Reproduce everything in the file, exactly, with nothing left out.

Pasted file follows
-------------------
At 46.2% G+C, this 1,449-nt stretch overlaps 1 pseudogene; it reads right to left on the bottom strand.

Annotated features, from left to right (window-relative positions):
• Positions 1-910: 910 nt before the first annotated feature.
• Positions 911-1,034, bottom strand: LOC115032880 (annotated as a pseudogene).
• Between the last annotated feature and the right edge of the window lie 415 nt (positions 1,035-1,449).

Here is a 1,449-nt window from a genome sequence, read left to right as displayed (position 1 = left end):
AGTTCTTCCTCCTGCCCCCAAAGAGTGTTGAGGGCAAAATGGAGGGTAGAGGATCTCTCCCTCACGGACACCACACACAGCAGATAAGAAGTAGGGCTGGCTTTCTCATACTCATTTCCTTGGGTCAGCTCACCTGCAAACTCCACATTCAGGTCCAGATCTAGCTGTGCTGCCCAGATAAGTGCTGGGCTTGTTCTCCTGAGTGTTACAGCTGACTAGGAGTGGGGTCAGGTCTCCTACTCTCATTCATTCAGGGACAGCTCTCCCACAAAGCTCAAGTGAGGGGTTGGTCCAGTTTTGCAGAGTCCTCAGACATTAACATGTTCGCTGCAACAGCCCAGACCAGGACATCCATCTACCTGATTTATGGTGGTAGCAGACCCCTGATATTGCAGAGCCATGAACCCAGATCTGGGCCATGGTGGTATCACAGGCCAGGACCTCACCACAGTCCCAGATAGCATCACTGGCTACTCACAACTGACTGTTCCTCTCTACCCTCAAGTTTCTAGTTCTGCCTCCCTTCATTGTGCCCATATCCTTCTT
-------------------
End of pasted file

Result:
At 46.2% G+C, this 1,449-nt stretch overlaps 1 pseudogene; it reads right to left on the bottom strand.

Annotated features, from left to right (window-relative positions):
• Positions 1-910: 910 nt before the first annotated feature.
• Positions 911-1,034, bottom strand: LOC115032880 (annotated as a pseudogene).
• Between the last annotated feature and the right edge of the window lie 415 nt (positions 1,035-1,449).

Here is a 1,449-nt window from a genome sequence, read left to right as displayed (position 1 = left end):
AGTTCTTCCTCCTGCCCCCAAAGAGTGTTGAGGGCAAAATGGAGGGTAGAGGATCTCTCCCTCACGGACACCACACACAGCAGATAAGAAGTAGGGCTGGCTTTCTCATACTCATTTCCTTGGGTCAGCTCACCTGCAAACTCCACATTCAGGTCCAGATCTAGCTGTGCTGCCCAGATAAGTGCTGGGCTTGTTCTCCTGAGTGTTACAGCTGACTAGGAGTGGGGTCAGGTCTCCTACTCTCATTCATTCAGGGACAGCTCTCCCACAAAGCTCAAGTGAGGGGTTGGTCCAGTTTTGCAGAGTCCTCAGACATTAACATGTTCGCTGCAACAGCCCAGACCAGGACATCCATCTACCTGATTTATGGTGGTAGCAGACCCCTGATATTGCAGAGCCATGAACCCAGATCTGGGCCATGGTGGTATCACAGGCCAGGACCTCACCACAGTCCCAGATAGCATCACTGGCTACTCACAACTGACTGTTCCTCTCTACCCTCAAGTTTCTAGTTCTGCCTCCCTTCATTGTGCCCATATCCTTCTT